Let's keep the conversation going about conserving town land

Let's keep the conversation going about conserving town land

Mr. Tom Ward: Your recent edict concerning the siting of public facilities for a safety complex - a cornucopia of ideas on the table, excepting "those lands limited by state and federal law" - amuses me, as it reveals something that the folks affiliated with the Monastery Preservation Alliance have been citing all along: The "Monastery Land" is state protected, its Conservation Easement and Restrictive Covenants are governed by Chapter 34-39-3(a) and 3(d) of Rhode Island General Laws. (Title 34: Conservation, Preservation and Enforceable Restrictions.)

So I must ask, in light of the fact that the town "backed off" the Monastery question for the reason above, and given your frank, if not rhetorical, insistence on repurposing Monastery lands for the use of a safety complex, does Cumberland wish to spend our money challenging this law? That could get really sticky, so let's assume we don't.

We now have an opportunity to turn to that sweeping conversation wherein you seem to not only want Monastery supporters to be a part of the process, but to answer all the questions and solve the problem. Like hewn trees, I am stumped. I don't see how the onus to find buildable land, for a municipal function, should be on those who want conserved land conserved. And on a personal note, I'm not qualified for the job. (I assume we pay people who are qualified). But, sure, I'll be part of the process.

Except for a few questions below, I'll refrain from further discussion of the town's inadvertent acts or omissions because that's neither here nor there, so let's address what is here (unless that soon changes) is the Plan's Executive Summary, which leads with: The Town has experienced rapid growth in residential development in the past decades; it is clear that this trend will continue to use up the Town's open lands and diminish its unique character if unchecked ... (Cumberland) recognizes growth management as a major issue facing the Town. Development of Cumberland's vacant land at current rates is a threat to the environment, rural character, safety, appearance and accessibility of residential areas.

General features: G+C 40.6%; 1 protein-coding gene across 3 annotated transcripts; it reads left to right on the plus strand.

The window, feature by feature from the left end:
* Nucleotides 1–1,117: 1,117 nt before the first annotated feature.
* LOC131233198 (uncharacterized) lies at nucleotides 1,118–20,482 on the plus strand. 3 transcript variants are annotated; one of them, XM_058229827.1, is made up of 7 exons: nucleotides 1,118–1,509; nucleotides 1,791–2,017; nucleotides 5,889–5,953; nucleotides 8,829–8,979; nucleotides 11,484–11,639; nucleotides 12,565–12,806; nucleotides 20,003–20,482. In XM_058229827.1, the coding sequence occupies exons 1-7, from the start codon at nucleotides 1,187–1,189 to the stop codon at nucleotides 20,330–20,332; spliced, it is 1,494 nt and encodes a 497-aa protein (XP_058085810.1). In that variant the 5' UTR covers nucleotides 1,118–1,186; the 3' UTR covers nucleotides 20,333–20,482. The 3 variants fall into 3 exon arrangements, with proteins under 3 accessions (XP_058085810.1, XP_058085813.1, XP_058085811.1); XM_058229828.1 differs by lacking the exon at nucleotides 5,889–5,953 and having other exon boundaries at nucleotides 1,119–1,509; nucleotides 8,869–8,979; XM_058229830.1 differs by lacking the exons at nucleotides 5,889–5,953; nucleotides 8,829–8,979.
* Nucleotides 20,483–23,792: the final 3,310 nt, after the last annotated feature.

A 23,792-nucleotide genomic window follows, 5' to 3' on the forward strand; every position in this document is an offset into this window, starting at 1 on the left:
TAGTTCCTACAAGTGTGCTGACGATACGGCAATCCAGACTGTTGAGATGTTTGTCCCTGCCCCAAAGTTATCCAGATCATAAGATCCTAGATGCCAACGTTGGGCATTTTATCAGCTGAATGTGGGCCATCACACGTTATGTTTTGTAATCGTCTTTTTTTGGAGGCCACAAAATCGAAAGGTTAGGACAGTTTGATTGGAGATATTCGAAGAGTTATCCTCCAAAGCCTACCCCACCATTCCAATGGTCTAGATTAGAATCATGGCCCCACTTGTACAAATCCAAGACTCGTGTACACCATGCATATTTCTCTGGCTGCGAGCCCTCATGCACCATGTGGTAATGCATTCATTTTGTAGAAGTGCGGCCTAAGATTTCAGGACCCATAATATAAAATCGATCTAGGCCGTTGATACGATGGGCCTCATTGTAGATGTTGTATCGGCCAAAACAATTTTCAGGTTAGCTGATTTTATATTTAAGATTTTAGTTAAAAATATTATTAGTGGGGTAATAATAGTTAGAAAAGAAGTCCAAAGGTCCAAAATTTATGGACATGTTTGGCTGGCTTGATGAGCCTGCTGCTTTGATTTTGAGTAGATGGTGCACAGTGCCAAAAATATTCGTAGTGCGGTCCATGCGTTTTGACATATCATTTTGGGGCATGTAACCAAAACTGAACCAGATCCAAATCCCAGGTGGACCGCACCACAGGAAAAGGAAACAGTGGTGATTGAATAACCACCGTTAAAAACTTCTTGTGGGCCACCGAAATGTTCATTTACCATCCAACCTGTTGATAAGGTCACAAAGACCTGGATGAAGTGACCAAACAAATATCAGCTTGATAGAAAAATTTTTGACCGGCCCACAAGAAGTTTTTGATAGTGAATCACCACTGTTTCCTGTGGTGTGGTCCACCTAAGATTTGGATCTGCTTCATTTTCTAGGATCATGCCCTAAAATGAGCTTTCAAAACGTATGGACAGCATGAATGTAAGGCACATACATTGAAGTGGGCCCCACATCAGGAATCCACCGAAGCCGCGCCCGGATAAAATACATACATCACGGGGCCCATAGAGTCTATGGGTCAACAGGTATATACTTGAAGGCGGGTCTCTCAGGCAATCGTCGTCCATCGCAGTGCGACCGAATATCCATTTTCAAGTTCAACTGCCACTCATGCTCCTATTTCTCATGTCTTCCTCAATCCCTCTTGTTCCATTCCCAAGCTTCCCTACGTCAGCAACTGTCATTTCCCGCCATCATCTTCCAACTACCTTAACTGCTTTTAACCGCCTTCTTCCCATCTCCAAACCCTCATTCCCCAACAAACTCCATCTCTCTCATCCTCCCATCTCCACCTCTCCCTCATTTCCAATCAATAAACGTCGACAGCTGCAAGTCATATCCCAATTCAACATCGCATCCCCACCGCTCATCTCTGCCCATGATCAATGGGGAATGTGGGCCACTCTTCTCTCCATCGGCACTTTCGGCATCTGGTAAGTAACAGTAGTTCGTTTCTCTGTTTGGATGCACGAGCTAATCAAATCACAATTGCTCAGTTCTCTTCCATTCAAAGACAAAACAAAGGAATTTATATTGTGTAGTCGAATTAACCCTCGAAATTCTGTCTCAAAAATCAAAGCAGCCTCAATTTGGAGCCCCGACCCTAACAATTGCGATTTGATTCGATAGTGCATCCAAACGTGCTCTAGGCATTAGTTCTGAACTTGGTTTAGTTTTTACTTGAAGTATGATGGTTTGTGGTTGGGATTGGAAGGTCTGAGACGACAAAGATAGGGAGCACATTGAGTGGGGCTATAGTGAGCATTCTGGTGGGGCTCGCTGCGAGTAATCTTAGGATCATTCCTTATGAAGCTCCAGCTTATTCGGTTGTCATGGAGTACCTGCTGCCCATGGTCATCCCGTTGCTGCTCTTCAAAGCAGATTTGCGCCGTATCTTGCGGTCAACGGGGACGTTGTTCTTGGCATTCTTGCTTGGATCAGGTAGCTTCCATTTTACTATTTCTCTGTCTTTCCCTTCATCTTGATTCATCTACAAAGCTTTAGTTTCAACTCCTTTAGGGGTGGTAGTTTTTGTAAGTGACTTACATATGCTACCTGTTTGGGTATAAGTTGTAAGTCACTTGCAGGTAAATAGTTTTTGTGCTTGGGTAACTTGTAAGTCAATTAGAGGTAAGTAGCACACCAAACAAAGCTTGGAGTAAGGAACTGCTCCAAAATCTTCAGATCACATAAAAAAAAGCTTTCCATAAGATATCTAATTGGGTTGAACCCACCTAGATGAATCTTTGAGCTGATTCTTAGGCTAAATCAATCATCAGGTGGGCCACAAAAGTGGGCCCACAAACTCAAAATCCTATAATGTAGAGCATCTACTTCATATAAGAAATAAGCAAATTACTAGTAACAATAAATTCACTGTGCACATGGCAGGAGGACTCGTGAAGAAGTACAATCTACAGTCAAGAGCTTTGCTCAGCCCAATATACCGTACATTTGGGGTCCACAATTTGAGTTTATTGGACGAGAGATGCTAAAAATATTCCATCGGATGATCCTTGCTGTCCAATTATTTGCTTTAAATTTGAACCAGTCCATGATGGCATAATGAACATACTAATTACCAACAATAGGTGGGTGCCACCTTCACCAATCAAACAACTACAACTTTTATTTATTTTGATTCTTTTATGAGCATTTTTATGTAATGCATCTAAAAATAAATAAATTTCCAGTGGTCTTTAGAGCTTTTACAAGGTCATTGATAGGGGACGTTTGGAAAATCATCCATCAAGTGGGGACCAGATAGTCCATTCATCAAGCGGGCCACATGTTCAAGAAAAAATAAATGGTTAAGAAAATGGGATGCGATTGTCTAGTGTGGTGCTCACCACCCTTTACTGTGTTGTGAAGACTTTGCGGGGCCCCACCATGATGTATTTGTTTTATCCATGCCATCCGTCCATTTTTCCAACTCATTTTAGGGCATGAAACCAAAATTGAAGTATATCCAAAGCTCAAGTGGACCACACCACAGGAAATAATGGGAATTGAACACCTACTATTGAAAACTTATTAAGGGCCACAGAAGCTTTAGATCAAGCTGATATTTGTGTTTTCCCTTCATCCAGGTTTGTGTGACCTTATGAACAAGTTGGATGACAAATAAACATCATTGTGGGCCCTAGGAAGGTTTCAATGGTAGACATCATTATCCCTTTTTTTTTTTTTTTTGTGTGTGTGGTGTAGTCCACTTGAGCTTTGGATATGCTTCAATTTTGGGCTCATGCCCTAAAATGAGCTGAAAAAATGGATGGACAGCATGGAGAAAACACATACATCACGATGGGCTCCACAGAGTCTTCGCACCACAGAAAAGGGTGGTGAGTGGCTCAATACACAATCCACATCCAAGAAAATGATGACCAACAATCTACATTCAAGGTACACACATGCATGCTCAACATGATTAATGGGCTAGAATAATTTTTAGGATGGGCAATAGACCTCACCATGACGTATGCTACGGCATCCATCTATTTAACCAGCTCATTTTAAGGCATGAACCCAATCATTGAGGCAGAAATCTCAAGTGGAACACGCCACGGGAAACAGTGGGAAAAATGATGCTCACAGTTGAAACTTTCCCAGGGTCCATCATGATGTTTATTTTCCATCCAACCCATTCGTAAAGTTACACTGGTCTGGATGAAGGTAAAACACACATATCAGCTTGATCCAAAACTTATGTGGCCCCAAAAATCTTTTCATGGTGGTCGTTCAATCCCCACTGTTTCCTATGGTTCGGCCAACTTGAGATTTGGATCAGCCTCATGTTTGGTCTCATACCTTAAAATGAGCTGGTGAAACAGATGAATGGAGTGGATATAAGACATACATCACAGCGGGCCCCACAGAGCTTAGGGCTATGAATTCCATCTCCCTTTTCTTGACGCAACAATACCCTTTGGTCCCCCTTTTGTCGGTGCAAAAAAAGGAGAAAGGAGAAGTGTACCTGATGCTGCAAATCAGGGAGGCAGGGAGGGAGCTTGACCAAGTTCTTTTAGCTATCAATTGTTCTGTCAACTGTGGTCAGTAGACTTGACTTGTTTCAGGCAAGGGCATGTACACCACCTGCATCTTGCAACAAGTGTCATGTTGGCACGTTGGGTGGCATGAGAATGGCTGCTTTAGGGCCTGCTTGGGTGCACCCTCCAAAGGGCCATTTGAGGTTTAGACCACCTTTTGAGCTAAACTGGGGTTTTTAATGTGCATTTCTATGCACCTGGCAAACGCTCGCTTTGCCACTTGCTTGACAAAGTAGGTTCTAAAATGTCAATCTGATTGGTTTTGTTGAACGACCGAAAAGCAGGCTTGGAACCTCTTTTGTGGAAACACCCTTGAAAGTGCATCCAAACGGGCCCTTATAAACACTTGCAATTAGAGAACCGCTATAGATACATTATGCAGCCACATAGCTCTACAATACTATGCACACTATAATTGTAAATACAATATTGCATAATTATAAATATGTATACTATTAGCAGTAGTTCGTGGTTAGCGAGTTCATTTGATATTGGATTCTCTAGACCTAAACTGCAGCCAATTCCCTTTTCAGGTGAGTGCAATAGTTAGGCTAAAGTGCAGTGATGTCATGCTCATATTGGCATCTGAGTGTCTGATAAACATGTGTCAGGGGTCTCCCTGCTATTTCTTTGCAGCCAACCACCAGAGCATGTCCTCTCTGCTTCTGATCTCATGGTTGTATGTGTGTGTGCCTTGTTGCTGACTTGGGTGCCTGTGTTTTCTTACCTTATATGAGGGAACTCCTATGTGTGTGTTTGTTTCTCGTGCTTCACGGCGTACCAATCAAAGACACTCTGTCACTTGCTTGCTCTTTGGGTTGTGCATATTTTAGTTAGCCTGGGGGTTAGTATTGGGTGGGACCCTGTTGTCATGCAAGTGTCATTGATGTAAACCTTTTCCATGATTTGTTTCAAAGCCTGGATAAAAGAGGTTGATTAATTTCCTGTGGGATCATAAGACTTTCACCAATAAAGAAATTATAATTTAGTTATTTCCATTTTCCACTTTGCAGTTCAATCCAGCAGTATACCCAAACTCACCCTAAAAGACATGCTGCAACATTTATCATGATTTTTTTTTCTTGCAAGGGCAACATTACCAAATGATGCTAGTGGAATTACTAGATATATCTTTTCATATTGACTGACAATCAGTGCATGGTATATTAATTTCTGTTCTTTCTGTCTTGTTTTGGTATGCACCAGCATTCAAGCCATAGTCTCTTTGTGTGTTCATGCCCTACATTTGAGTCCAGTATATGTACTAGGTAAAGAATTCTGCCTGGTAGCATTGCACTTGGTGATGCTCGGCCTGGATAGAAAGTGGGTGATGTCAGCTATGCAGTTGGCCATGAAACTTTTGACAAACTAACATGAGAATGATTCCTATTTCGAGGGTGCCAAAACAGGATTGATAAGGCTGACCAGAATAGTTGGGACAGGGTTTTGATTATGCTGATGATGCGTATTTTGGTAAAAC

You may argue that the Plan's language is a decade, or more, old. True. (And it's being updated as I type.) But do you think that the conundrum we're in - the rate of growth and development, the consumption of land - has abated? As I walk south or north along Abbott Run Valley Road (for instance), or behind the library, around the Senior Center, it seems apparent that this town, to some degree, has lost interest in being good stewards of its own Plan. What of the environmental threats, or the rural character and appearance of our town?

You asked, Tom, of open space land: How much is enough? Twenty-five percent (if it's true) seems good. But if we keep chipping away at the land, we'll never meet our goals according to the Plan. What we like to bill as our rural appeal will be lost. Clearly, we are all interested in safety. The police and rescue professionals need more than a "habitat," they need a town that continuously assesses and appropriately responds to their concerns. (And why does history demonstrate we haven't done so?)

One last thought: I can't answer the question about where to put a "much-needed police and rescue facility" because I don't know that such facility, at least at the scale the town is suggesting (10 acres?), is much needed. Surely something is needed and this is a serious public interest matter, so, yes, I agree with you, let's keep talking, let's feast.

Jayne Guertin

Cumberland